Line A (Buenos Aires Underground)

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Línea A (SBASE).svg
Line A
Formación línea A..jpg
CNR at "Plaza de Mayo"
Type Rapid transit
System Buenos Aires Underground
Termini Plaza de Mayo
San Pedrito
Stations 16
Daily ridership 307,188 (2009)[1] Increase.svg 23.8%
Opening 1913
Operator(s) Metrovías
Character Underground
Line length 10.7 km (6.65 mi)
Track gauge 1,435 mm (4 ft 8 12 in)
Electrification Catenary
Route map
0 km 
0 mi 
Plaza de Mayo
0.1 km 
0.1 mi 
service tunnel
0.3 km 
0.2 mi 
Perú Línea D (SBASE) bullet.svg Línea E (SBASE) bullet.svg
0.7 km 
0.4 mi 
1.0 km 
0.6 mi 
Lima Línea C (SBASE) bullet.svg Metrobus9dejulio.png
1.4 km 
0.9 mi 
Sáenz Peña
2.0 km 
1.2 mi 
2.5 km 
1.6 mi 
Pasco | Pasco Sur
2.7 km 
1.7 mi 
Alberti Norte | Alberti
3.3 km 
2.1 mi 
Plaza Miserere Línea H (SBASE) bullet.svg Domingo Faustino Sarmiento Railway
4.0 km 
2.5 mi 
4.7 km 
2.9 mi 
Castro Barros
5.5 km 
3.4 mi 
Río de Janeiro
6.2 km 
3.9 mi 
6.7 km 
4.2 mi 
Primera Junta Sarmiento Line 
7.0 km 
4.3 mi 
Polvorín Workshop Trams in Buenos Aires
7.4 km 
4.6 mi 
8.3 km 
5.2 mi 
9.0 km 
5.6 mi 
San José de Flores Sarmiento Line
9.7 km 
6 mi 
San Pedrito
10.8 km 
6.7 mi 
San Pedrito garages

Line A is the oldest line of the Buenos Aires Underground. It runs from Plaza de Mayo to San Pedrito.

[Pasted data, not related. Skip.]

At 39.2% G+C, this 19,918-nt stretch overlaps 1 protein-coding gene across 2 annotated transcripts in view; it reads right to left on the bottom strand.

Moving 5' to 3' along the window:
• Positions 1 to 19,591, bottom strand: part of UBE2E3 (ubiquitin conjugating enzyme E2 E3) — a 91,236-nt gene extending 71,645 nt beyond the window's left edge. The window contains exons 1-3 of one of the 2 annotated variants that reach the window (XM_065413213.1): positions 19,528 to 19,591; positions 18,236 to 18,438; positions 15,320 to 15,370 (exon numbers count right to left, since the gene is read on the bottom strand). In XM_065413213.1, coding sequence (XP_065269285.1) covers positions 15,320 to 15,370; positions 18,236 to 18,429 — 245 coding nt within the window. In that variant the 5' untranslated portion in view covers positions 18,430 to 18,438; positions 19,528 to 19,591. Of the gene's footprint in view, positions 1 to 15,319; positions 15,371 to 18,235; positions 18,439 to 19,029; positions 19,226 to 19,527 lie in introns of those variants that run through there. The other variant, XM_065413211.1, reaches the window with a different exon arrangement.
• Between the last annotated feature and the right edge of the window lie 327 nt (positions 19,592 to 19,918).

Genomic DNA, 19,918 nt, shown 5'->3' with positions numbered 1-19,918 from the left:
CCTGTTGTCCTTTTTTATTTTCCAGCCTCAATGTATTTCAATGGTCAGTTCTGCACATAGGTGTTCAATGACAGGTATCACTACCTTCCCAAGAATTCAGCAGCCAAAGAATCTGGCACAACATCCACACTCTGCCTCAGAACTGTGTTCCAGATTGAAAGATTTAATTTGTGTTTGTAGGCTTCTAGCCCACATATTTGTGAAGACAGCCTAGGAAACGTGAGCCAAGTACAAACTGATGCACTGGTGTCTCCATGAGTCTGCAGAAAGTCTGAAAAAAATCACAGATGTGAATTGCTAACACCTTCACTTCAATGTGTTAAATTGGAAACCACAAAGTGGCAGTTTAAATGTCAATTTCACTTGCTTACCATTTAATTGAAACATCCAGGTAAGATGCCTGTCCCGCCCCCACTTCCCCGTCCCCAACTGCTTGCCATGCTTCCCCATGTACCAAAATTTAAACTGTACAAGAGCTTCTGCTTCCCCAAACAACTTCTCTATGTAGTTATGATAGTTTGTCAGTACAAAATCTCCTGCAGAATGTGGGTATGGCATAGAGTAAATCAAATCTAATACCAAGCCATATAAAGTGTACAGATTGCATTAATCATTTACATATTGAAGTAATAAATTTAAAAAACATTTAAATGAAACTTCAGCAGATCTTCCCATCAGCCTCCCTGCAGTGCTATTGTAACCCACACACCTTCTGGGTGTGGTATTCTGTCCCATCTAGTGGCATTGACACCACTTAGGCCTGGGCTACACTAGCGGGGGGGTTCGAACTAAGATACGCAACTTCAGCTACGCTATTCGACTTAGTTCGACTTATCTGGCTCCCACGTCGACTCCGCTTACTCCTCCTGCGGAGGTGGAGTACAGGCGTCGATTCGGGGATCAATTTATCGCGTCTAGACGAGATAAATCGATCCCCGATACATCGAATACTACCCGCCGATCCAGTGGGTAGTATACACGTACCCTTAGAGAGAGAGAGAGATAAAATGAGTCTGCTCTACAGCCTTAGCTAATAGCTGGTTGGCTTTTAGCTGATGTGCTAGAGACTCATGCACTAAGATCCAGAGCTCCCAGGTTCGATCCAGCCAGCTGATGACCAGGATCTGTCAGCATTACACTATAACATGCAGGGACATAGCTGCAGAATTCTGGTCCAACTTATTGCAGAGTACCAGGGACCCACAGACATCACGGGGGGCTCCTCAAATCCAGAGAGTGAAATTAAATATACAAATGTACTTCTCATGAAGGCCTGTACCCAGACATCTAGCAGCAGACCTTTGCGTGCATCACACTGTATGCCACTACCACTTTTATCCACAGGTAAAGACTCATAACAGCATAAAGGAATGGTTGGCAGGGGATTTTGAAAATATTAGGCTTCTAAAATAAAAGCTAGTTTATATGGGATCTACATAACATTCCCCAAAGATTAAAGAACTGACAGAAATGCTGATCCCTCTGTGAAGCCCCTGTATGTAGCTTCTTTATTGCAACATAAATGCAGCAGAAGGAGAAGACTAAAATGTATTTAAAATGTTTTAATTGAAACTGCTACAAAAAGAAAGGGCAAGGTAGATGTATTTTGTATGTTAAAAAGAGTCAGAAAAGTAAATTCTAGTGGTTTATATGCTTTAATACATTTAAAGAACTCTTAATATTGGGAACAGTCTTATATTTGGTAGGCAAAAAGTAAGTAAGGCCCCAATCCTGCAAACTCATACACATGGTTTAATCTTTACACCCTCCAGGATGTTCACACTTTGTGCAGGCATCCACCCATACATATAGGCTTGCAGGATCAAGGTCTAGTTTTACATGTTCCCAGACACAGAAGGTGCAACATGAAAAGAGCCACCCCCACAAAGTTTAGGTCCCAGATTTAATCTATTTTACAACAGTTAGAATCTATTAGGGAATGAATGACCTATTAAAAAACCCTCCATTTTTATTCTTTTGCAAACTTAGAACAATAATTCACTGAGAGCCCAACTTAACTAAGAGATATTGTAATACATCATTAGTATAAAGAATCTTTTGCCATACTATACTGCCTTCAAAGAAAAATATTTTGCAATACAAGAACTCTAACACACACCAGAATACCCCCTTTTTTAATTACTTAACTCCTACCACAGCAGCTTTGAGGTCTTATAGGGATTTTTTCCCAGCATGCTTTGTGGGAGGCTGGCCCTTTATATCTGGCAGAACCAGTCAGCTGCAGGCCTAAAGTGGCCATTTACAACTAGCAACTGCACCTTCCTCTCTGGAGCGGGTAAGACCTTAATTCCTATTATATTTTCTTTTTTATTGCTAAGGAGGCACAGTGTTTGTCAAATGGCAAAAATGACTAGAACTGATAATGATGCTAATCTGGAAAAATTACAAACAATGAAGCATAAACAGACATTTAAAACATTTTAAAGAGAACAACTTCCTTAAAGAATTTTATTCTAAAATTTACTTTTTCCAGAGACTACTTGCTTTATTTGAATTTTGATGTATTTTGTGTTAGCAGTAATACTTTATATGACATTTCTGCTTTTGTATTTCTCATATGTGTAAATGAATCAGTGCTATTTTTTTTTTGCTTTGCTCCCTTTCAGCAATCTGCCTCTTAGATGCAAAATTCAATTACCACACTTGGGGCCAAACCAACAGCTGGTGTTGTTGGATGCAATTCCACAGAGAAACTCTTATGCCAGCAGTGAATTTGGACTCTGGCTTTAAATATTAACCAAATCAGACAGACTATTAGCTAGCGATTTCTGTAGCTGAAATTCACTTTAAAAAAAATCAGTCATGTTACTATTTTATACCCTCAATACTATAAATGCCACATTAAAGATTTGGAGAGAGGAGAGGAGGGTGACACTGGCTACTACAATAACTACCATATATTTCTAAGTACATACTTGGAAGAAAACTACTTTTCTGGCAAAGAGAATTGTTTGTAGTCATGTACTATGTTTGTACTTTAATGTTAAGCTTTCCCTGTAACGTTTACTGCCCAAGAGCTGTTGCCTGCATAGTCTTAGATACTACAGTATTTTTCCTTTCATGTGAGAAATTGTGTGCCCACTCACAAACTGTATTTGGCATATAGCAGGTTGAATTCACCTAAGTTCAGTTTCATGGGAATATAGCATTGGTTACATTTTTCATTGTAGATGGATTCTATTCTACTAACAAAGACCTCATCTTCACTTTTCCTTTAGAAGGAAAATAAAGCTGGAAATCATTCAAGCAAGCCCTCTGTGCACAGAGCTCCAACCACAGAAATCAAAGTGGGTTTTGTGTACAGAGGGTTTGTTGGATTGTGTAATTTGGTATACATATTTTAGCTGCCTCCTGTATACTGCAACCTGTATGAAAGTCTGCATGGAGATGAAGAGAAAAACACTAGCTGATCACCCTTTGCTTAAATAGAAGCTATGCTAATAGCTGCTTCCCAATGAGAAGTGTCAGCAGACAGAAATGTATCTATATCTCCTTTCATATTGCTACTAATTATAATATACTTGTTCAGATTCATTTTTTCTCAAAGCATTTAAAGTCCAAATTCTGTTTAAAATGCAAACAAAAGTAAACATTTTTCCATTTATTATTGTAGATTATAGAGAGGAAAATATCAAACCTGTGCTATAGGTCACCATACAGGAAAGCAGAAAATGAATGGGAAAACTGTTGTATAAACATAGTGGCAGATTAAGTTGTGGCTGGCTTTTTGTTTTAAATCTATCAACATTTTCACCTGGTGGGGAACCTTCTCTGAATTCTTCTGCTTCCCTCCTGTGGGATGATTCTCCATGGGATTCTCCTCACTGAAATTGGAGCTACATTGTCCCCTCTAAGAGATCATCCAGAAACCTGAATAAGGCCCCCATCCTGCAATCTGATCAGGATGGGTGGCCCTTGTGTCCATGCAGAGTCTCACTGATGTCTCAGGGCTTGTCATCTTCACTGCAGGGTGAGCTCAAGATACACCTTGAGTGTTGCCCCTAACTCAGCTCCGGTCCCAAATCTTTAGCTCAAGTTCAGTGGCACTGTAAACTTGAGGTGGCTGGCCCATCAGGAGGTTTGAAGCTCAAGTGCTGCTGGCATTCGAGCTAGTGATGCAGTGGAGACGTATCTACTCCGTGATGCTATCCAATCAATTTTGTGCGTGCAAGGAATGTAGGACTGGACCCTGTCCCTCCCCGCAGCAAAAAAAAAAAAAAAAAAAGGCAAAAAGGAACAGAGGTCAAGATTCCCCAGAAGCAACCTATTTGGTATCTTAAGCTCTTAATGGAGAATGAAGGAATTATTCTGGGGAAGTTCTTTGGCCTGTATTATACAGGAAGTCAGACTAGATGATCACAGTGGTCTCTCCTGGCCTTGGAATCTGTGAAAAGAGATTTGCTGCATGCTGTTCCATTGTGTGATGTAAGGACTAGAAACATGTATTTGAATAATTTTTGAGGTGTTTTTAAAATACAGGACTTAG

Opened to the public on 1 December 1913, the first subway in South America, the Southern Hemisphere and the Spanish-speaking world, it made Buenos Aires the 13th city in the world to have an underground transport service. It stretches 10.5 km from Plaza de Mayo and San Pedrito and runs under all of the Avenida de Mayo and part of the Avenida Rivadavia, and is used by 307,000 people a day.[1] It was extended twice since the completion of the original line in 1914, with the most recent two-station extension—San José de Flores and San Pedrito (formerly Nazca)--entering service on 27 September 2013.

On the first day of public service (December 18, 1913), it carried 220,000 passengers.[2] Line A used the cars used at its inauguration for over a century. These cars were built by Belgian company La Brugeoise starting in 1913 and were refurbished in 1926 when their wooden structure was modified for underground-only use. In 1915 the line was extended to the intersection of Avenidas Lacarra and Rivadavia, where trains ran at street level until 1926. A peculiarity of the original "pantograph" cars on the "underground tramway" is that until 1926 they had both low doors at the ends for boarding from the street and high doors in the middle for loading from platforms in the tunnel. For this reason, Line A might also be considered the continent's first "light rail subway".[3] The old wooden cars were removed in 2013, and replaced by modern cars.